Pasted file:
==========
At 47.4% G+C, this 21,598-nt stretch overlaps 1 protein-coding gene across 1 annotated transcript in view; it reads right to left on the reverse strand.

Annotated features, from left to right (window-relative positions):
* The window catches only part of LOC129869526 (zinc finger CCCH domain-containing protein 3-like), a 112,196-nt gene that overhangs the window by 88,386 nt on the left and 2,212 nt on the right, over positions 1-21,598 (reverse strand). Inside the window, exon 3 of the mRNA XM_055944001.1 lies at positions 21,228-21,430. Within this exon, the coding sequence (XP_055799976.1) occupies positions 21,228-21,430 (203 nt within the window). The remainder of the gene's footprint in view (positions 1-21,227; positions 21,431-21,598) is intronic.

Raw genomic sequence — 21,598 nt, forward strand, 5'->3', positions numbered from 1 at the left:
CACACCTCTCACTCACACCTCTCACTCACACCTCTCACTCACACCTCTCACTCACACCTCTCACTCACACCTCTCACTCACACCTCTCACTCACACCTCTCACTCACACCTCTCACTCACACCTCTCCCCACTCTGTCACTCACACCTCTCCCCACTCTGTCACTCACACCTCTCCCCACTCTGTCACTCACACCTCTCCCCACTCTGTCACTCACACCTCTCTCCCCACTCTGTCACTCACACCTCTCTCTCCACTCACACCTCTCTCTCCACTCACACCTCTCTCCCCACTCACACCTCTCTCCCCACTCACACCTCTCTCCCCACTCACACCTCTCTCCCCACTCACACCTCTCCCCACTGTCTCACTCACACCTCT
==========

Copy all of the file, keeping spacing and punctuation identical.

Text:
At 47.4% G+C, this 21,598-nt stretch overlaps 1 protein-coding gene across 1 annotated transcript in view; it reads right to left on the reverse strand.

Annotated features, from left to right (window-relative positions):
* The window catches only part of LOC129869526 (zinc finger CCCH domain-containing protein 3-like), a 112,196-nt gene that overhangs the window by 88,386 nt on the left and 2,212 nt on the right, over positions 1-21,598 (reverse strand). Inside the window, exon 3 of the mRNA XM_055944001.1 lies at positions 21,228-21,430. Within this exon, the coding sequence (XP_055799976.1) occupies positions 21,228-21,430 (203 nt within the window). The remainder of the gene's footprint in view (positions 1-21,227; positions 21,431-21,598) is intronic.

Raw genomic sequence — 21,598 nt, forward strand, 5'->3', positions numbered from 1 at the left:
CACACCTCTCACTCACACCTCTCACTCACACCTCTCACTCACACCTCTCACTCACACCTCTCACTCACACCTCTCACTCACACCTCTCACTCACACCTCTCACTCACACCTCTCACTCACACCTCTCCCCACTCTGTCACTCACACCTCTCCCCACTCTGTCACTCACACCTCTCCCCACTCTGTCACTCACACCTCTCCCCACTCTGTCACTCACACCTCTCTCCCCACTCTGTCACTCACACCTCTCTCTCCACTCACACCTCTCTCTCCACTCACACCTCTCTCCCCACTCACACCTCTCTCCCCACTCACACCTCTCTCCCCACTCACACCTCTCTCCCCACTCACACCTCTCCCCACTGTCTCACTCACACCTCT